A peening jig anvil, with two colour-coded caps for different angles Peening jig anvil.jpg
A peening jig anvil, with two colour-coded caps for different angles

Blades can be free-peened using various designs of peening anvils, or worked on a peening jig. A peening jig may have interchangeable caps that set different angles: a coarse angle can be set first about 3 millimetres (0.12 in) back from the edge, and a fine angle is then set on the edge, leaving an edge that lends itself to being easily honed. The blade can then be honed using progressively finer honing stones until it is ready for use. [2] [3]


During construction of Barker Dam hydroelectric facilities between 1908 and 1910, workers discovered that striking welds while they were still warm improved their strength. [4]

The first published article about peening was written in Germany in 1929, and was specifically about shot peening. The first patent for shot peening was taken out in Germany in 1934 but was never commercially implemented. Independently in 1930, a few engineers at Buick noticed that shot blasting (as it was originally termed) made springs resistant to fatigue. This process was then adopted by the automotive industry. Zimmerli first published a report in 1940. John Almen did more research, and during World War 2 introduced it to the aircraft industry. [5]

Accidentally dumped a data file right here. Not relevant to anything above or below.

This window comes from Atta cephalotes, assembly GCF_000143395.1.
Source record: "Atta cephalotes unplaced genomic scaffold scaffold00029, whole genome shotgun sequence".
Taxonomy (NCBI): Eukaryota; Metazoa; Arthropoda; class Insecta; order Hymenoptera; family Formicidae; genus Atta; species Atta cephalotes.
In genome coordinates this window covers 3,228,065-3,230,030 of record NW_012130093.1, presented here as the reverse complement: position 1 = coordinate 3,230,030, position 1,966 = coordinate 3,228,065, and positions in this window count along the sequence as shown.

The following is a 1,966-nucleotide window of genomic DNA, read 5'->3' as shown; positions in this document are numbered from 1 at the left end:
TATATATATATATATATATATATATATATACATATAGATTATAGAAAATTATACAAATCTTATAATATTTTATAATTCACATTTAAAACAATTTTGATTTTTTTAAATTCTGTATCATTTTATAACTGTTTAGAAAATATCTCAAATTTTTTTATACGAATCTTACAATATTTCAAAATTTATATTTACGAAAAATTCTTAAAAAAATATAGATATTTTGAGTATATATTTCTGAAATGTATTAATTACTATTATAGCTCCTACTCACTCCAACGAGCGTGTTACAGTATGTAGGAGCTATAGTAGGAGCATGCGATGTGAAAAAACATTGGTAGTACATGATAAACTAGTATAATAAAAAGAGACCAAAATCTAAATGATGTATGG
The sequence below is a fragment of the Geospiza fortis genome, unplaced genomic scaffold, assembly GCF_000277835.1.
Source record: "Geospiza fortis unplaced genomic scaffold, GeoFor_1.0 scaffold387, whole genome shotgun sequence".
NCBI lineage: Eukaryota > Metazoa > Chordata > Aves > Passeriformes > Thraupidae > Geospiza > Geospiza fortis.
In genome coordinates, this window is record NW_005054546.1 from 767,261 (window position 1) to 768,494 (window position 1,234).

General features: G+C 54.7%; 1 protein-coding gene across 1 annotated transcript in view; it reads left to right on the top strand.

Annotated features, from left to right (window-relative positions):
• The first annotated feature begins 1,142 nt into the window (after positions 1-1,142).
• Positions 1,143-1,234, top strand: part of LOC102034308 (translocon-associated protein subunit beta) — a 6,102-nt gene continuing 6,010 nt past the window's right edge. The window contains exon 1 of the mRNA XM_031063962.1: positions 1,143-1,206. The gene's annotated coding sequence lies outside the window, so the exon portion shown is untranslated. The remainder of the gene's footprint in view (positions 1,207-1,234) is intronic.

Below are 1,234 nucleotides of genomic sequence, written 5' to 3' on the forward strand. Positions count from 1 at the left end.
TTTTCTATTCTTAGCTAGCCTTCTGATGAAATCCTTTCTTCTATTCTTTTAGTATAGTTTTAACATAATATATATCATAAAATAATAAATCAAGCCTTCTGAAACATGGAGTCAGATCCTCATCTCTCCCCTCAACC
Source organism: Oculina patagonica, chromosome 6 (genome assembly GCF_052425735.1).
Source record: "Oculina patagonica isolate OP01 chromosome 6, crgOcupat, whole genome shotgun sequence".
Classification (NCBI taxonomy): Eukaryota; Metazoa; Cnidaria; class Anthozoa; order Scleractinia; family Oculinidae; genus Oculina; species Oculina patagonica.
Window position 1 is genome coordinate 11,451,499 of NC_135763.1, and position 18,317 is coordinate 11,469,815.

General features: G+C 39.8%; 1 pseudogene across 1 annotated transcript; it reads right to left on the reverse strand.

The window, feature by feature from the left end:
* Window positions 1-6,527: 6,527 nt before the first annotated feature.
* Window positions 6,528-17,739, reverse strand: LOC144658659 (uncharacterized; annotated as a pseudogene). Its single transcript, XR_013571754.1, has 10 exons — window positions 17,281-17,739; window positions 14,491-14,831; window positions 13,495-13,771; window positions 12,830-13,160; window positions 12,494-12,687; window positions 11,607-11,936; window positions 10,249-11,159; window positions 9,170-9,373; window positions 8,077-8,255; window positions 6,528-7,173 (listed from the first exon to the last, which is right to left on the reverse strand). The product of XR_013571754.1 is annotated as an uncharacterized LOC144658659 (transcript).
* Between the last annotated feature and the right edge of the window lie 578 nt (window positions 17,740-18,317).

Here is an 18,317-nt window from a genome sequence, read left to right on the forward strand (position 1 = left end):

By 1950, peening became an accepted process and was being included in engineering literature. In the same year, peen forming was invented to form the wing skin of the Super Constellation aircraft. [5]

In the early 1970s, peening experienced a major innovation when researchers such as Allan Clauer at Battelle labs in Columbus, Ohio applied high-intensity laser beams onto metal components to achieve deep compressive residual stresses, which they patented as Laser Shock Peening, and became known as laser peening in the late 1990s, when it was first applied to gas-fired turbine engine fan blades for the U.S. Air Force.

See also

Related Research Articles

Metallurgy Domain of materials science that studies the physical and chemical behavior of metals

Metallurgy is a domain of materials science and engineering that studies the physical and chemical behavior of metallic elements, their inter-metallic compounds, and their mixtures, which are called alloys. Metallurgy encompasses both the science and the technology of metals; that is, the way in which science is applied to the production of metals, and the engineering of metal components used in products for both consumers and manufacturers. Metallurgy is distinct from the craft of metalworking. Metalworking relies on metallurgy in a similar manner to how medicine relies on medical science for technical advancement. A specialist practitioner of metallurgy is known as a metallurgist.